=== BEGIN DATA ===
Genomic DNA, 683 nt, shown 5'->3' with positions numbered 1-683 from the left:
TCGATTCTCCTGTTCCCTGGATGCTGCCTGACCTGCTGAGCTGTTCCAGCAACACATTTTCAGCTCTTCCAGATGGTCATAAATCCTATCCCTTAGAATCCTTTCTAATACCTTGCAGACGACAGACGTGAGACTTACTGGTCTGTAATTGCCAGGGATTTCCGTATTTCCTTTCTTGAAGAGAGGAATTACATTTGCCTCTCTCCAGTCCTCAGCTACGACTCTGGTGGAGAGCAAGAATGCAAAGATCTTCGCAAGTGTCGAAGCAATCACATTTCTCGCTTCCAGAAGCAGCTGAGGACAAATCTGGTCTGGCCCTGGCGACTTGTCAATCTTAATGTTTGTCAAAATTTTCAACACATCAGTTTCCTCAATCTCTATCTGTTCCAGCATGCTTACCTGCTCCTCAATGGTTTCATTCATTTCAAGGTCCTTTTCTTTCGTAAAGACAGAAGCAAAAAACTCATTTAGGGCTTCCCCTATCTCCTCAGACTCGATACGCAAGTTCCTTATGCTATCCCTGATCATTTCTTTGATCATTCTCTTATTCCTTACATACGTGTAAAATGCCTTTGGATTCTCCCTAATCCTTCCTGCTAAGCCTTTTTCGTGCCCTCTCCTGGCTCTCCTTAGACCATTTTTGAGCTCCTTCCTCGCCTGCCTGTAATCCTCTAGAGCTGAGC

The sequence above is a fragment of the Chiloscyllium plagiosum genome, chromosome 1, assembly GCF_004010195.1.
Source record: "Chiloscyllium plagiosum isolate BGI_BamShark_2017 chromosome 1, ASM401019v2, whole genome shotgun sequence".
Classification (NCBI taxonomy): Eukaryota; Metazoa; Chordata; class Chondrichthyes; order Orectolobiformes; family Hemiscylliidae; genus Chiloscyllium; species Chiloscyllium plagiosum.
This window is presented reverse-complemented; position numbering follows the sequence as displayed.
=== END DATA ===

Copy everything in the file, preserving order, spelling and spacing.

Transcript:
Genomic DNA, 683 nt, shown 5'->3' with positions numbered 1-683 from the left:
TCGATTCTCCTGTTCCCTGGATGCTGCCTGACCTGCTGAGCTGTTCCAGCAACACATTTTCAGCTCTTCCAGATGGTCATAAATCCTATCCCTTAGAATCCTTTCTAATACCTTGCAGACGACAGACGTGAGACTTACTGGTCTGTAATTGCCAGGGATTTCCGTATTTCCTTTCTTGAAGAGAGGAATTACATTTGCCTCTCTCCAGTCCTCAGCTACGACTCTGGTGGAGAGCAAGAATGCAAAGATCTTCGCAAGTGTCGAAGCAATCACATTTCTCGCTTCCAGAAGCAGCTGAGGACAAATCTGGTCTGGCCCTGGCGACTTGTCAATCTTAATGTTTGTCAAAATTTTCAACACATCAGTTTCCTCAATCTCTATCTGTTCCAGCATGCTTACCTGCTCCTCAATGGTTTCATTCATTTCAAGGTCCTTTTCTTTCGTAAAGACAGAAGCAAAAAACTCATTTAGGGCTTCCCCTATCTCCTCAGACTCGATACGCAAGTTCCTTATGCTATCCCTGATCATTTCTTTGATCATTCTCTTATTCCTTACATACGTGTAAAATGCCTTTGGATTCTCCCTAATCCTTCCTGCTAAGCCTTTTTCGTGCCCTCTCCTGGCTCTCCTTAGACCATTTTTGAGCTCCTTCCTCGCCTGCCTGTAATCCTCTAGAGCTGAGC

The sequence above is a fragment of the Chiloscyllium plagiosum genome, chromosome 1, assembly GCF_004010195.1.
Source record: "Chiloscyllium plagiosum isolate BGI_BamShark_2017 chromosome 1, ASM401019v2, whole genome shotgun sequence".
Classification (NCBI taxonomy): Eukaryota; Metazoa; Chordata; class Chondrichthyes; order Orectolobiformes; family Hemiscylliidae; genus Chiloscyllium; species Chiloscyllium plagiosum.
This window is presented reverse-complemented; position numbering follows the sequence as displayed.